Furthermore, we as clinicians should be thinking about brain architecture in terms of loops of connections rather than landmarks.  For example implicated in ADHD, there are cerebro-cortical, cortical-basal ganglia, cerebo-cerebellar and basal ganglia-cerebellar loops.   The exact function of each region may be beyond the scope of this writing, however it is important to know the various brain regions are communicating with each other and by far the connections are more than merely cortical.

Also, Yeo and colleagues in 2011 identified seven brain networks.  Many of them are dysfunctioning in individuals with ADHD.  Networks are seen as distinct, independent and efficient paths of communication among diverse brain regions.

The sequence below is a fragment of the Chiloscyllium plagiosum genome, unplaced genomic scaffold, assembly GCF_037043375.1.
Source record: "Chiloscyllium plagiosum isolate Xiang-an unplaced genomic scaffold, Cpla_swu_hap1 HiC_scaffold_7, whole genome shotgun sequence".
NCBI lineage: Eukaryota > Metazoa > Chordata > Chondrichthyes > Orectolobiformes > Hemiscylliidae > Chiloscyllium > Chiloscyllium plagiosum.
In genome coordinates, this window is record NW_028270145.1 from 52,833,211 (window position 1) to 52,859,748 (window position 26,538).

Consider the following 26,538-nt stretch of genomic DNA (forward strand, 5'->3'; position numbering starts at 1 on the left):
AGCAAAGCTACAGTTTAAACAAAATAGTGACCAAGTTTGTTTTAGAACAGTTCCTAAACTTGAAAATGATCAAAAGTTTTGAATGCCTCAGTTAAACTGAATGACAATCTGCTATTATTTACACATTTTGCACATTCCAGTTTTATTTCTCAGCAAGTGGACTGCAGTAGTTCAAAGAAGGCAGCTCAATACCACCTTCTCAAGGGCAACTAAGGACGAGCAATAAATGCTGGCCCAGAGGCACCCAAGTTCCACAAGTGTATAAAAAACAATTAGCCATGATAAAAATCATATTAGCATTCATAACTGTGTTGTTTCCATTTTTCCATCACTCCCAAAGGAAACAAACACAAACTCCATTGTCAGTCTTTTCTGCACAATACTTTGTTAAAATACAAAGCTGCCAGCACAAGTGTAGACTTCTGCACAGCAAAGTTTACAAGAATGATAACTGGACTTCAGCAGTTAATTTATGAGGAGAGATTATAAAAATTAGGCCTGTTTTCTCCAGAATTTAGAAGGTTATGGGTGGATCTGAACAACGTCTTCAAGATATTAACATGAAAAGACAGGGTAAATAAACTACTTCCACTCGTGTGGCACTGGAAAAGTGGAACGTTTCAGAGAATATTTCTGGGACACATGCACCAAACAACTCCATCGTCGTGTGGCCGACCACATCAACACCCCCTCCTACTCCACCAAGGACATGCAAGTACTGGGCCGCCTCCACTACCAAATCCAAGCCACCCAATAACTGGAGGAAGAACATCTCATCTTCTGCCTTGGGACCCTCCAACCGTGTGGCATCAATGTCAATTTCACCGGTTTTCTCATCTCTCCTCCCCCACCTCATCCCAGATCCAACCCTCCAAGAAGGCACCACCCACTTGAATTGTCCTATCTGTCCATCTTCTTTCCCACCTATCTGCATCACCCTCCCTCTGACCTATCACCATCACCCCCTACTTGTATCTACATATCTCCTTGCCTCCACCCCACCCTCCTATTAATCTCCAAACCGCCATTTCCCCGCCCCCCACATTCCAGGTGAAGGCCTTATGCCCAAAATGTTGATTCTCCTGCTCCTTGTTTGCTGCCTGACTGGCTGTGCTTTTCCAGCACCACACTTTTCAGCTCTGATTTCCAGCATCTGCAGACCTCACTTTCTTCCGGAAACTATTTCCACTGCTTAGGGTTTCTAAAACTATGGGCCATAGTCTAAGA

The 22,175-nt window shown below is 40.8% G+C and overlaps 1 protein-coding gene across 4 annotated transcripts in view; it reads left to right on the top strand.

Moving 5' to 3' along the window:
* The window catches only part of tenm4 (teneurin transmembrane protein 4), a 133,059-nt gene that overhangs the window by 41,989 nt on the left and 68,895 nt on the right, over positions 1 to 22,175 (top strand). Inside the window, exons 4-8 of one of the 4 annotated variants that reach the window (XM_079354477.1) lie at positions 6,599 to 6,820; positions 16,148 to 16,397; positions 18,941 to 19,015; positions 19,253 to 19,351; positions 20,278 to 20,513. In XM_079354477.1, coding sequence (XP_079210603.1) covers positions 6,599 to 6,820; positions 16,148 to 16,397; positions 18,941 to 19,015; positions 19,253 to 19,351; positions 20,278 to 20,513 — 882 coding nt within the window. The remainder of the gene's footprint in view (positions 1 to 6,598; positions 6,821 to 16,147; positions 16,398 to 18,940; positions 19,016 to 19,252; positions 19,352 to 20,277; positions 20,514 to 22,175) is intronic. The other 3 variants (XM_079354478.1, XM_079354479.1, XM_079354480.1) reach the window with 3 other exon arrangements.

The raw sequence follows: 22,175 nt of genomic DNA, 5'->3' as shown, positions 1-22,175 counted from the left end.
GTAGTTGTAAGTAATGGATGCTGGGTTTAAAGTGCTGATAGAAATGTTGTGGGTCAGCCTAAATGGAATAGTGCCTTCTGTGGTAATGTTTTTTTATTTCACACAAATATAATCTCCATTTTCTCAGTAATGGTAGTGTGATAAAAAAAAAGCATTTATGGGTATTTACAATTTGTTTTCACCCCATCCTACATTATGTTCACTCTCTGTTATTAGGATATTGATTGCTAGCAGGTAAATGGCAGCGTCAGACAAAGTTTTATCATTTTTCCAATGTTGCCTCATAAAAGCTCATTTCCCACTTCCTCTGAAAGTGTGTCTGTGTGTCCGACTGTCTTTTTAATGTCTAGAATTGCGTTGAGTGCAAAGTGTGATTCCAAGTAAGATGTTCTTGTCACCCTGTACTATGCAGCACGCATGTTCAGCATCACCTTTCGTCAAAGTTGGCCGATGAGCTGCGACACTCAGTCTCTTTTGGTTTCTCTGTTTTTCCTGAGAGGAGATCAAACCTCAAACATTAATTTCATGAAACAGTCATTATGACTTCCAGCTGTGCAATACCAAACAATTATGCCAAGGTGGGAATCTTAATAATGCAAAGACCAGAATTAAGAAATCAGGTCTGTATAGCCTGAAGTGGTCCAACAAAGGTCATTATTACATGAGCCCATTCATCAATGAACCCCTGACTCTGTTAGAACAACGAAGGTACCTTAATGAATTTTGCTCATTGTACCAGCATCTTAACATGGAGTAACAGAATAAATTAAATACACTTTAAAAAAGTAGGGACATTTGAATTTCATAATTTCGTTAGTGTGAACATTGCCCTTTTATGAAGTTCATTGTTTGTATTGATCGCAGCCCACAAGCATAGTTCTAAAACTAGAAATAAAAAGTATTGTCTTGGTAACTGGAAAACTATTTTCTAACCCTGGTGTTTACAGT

Stevens and colleagues, 2007 and 2009, provided the first description of how multiple neural network dynamics are associated with response inhibition in normal control adolescent and adult subjects in the performance of a “Go-No-Go” task.  The Go-No-Go task can be thought of what’s being measured if we were to jump “off sides” at a distracting stimuli.  We commit an error.  Again, what we are learning, there is not one region in the brain responsible for inhibiting response.  When you jump into a conversation and it’s not your turn to speak this would be considered a commission error.  There are “loops” of neural communication that lead to disinhibition, in fact there are at least three loops.  It’s important to think there is a lot going on when you are inhibiting a response.  Using an analogy of a car waiting at a stop light, when the light is red, the car is not “off”, we are always “idling” and anticipating going.  The Go-No-Go task measures our ability to select stopping when stopping is required, starting when we need to start and not jumping when we see the turn arrow and we are not turning.  These three neural loops are both interdependent and hierarchical.  Researchers are discovering there are causal relationships among ensembles of different brain regions and they are temporally independent, that is there is time separating the activation of each network.  This may help us understand that there is no one linear cause for disinhibition, alterations in specific connections or brain region could impact psychopathological conditions.  That is, disinhibition can be linked to a number of brain regions anywhere along the circuitry.